Follow the Pattern
If you wanted to build a house, what would be the first step?
Before you can start the work, you must have a plan. You must decide how many rooms you want and where to put the doors and windows. You need a pattern to help you as you build. In the Old Testament we read that God told His people to build a place to worship Him. He gave them a plan. In fact, He told them seven times to be sure and follow His plan exactly. When they obeyed Him, the building was completed, and God was pleased. If we want to win people to Jesus Christ, we need a pattern, or plan. God has given us the plan in His Word. We see this plan in Jesus’ life and ministry and through the example of early Christians. As you learn about God’s plan, you will be able to apply it in your own ministry of sharing the good news about Jesus Christ. This is personal evangelism.
1. God’s pattern for personal evangelism is.
Have you ever wondered why God created the universe: heaven and earth, stars and seas, mountains and valleys, and, of course, man? God has a plan for everything. Nothing was created without purpose. Right from the beginning, even before man’s creation, God’s purpose was to share all He has and is with man. This is the true pattern of personal evangelism—sharing what we have!
In deciding to create humankind (Genesis 1:26), God shared with man His personal being, His own nature. This was good news, that God would share himself with man. God then gave to man all that He had created. Later, in the Garden of Eden, God came down and walked with that man—Adam. There was perfect understanding between them.
Sharing the love of God did not stop with Adam. When man sinned, God introduced the good news of the coming Savior. Genesis 3:15 is the first announcement of this good news.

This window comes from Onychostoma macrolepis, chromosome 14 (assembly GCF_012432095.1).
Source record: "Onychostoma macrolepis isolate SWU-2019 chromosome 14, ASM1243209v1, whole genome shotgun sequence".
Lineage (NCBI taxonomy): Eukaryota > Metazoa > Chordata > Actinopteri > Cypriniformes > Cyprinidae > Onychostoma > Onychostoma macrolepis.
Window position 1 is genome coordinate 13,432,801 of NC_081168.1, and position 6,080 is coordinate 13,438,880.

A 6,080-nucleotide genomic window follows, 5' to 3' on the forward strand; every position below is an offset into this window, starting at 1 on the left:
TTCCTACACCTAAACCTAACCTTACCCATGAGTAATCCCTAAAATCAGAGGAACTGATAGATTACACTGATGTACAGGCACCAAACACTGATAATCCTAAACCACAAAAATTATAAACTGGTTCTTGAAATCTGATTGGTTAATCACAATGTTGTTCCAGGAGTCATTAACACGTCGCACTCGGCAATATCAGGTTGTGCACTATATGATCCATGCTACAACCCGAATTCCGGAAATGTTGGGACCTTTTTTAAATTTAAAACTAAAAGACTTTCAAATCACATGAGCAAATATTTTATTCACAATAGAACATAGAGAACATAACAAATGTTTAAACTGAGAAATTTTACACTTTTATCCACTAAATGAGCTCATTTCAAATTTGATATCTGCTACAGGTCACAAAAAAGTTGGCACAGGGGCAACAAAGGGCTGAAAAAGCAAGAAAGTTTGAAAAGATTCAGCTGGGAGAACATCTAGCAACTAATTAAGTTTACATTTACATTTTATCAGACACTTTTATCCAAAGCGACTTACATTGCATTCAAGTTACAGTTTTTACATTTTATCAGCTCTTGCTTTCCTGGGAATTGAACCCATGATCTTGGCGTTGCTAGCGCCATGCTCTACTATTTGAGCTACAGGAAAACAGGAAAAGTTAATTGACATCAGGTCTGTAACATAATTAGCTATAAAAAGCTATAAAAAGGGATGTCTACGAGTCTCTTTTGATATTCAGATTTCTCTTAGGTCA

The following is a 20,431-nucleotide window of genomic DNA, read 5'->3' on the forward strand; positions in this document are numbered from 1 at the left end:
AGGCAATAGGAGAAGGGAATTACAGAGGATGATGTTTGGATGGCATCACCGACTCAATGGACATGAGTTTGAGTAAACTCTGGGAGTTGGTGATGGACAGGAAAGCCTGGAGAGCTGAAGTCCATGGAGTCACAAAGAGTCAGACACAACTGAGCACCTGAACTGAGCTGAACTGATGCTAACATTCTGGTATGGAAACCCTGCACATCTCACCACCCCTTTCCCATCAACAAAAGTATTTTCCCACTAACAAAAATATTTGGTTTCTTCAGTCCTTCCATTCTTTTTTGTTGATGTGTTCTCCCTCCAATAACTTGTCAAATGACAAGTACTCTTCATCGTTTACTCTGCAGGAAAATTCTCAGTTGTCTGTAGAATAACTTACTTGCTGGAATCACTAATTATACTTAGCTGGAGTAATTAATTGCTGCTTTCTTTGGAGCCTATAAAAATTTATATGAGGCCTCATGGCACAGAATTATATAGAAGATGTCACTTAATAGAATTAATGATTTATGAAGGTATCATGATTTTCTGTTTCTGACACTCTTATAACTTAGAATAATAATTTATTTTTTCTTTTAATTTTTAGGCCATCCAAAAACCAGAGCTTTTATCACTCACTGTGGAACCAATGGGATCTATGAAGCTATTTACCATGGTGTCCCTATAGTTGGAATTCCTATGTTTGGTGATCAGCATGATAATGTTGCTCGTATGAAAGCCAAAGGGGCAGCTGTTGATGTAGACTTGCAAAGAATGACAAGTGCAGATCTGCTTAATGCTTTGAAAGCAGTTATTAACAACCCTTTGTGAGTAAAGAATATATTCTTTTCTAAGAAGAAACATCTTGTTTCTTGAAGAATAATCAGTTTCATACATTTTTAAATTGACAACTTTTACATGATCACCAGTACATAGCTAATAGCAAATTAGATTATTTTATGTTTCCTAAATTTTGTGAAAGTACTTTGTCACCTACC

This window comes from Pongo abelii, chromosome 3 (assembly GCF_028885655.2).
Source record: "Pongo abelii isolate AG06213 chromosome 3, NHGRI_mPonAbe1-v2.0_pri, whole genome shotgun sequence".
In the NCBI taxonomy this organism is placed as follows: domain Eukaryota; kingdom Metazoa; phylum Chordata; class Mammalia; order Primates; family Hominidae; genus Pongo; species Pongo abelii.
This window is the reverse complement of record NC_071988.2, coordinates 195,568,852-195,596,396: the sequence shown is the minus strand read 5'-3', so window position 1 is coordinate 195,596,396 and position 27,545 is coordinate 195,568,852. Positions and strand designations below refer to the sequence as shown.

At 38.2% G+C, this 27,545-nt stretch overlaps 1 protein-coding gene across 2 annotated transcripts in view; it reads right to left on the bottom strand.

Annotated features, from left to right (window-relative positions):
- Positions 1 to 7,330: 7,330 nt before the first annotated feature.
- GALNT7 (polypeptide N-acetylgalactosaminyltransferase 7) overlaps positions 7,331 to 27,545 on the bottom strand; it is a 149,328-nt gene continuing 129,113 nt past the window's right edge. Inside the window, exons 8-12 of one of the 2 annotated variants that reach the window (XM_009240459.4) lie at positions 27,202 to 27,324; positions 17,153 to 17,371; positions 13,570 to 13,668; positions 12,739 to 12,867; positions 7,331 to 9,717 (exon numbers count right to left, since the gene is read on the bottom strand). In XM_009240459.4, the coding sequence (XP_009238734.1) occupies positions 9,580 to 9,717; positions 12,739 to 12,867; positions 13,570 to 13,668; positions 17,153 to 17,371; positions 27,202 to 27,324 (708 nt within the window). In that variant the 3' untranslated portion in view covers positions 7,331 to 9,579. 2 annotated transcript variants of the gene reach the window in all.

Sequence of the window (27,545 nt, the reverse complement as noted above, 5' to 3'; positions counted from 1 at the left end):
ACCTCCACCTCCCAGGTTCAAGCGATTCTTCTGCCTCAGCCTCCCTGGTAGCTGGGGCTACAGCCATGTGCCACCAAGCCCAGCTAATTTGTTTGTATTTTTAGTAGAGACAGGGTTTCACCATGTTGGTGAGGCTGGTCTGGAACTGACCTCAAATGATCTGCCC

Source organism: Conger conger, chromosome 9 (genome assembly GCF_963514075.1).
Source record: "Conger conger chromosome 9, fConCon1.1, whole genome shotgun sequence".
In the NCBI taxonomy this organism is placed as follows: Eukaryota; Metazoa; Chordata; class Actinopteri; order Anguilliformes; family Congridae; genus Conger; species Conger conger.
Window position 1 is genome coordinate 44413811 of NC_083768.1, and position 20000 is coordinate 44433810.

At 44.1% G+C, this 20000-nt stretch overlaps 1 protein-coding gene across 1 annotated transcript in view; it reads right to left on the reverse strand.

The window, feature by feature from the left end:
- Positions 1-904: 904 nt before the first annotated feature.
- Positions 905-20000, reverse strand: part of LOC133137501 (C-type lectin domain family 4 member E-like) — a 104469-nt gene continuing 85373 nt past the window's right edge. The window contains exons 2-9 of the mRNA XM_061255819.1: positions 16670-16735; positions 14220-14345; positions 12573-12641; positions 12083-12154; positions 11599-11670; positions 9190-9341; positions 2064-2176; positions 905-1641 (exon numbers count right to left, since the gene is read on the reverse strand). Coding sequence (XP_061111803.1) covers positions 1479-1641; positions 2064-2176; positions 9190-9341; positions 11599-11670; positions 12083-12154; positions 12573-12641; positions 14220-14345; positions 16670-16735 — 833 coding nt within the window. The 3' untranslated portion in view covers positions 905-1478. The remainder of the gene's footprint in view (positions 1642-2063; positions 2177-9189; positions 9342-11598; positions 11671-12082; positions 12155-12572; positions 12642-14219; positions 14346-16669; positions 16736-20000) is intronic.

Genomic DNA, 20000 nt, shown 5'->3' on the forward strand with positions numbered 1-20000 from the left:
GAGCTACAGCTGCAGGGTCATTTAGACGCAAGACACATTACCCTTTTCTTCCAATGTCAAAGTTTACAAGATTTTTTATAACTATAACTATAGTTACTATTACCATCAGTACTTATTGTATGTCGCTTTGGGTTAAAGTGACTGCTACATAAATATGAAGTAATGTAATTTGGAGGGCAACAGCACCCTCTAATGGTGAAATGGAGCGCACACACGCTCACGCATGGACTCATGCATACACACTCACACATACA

Follow the Pattern talking to the serpent, Satan, says, “He [Jesus] will crush your head.” God was implying that He would send His Son Jesus to defeat Satan.
Yes, God’s sharing love knows no limit. John writes, “‘For God so loved the world that he gave his one and only Son, that whoever believes in him shall not perish but have eternal life’” (John 3:16) This well-known verse is the heart of God’s own pattern for personal evangelism. His love is a personal, giving, and sharing love for all people, including you.
2. Jesus showed us God’s plan for personal evangelism.
Man has sinned. Sickness, sorrow, wars, and even death have come as a result. Although God could no longer walk with humankind as He once did, He still had a plan to continue His sharing work with people. That plan was to send us Jesus.
Speaking about His own work and mission, Jesus said:
“The Spirit of the Lord is on me, because he has anointed me to preach good news to the poor. He has sent me to proclaim freedom for the prisoners and recovery of sight for the blind, to release the oppressed, to proclaim the year of the Lord’s favor. (Luke 4:18–19)
Jesus taught us the pattern of personal evangelism by His own example. He made no distinction among people. He received well-educated people like Nicodemus and some Greek scholars. He went to stay and eat with sinners. Lepers came to Him, and He healed them all. Even demon-possessed people came to Him, and He set them free. He took time to be with children, and soldiers and widows found help from Him. Who would ever accuse Him of being indifferent to people who needed His help?
Jesus had one goal: to do the work and the will of the One who sent Him. The apostle Peter, speaking about Jesus’ life and ministry, said, “He went around doing good and healing all who were under the power of the devil, because God was with him” (Acts 10:38). God was working in Christ, forgiving sin, bringing people back to himself.
Christ was willing to make many sacrifices to accomplish His Father’s plan. First, He left His home in heaven, His throne, His glory, to come down to us. He was born in a manger because those He came to help did not receive Him. But His greatest sacrifice was willingly giving His life on the Cross. It was not until then that Jesus cried out, “It is finished” (John 19:30). This was a cry of completion. His work was done. The pattern for personal evangelism—sharing the good news—was forever made clear.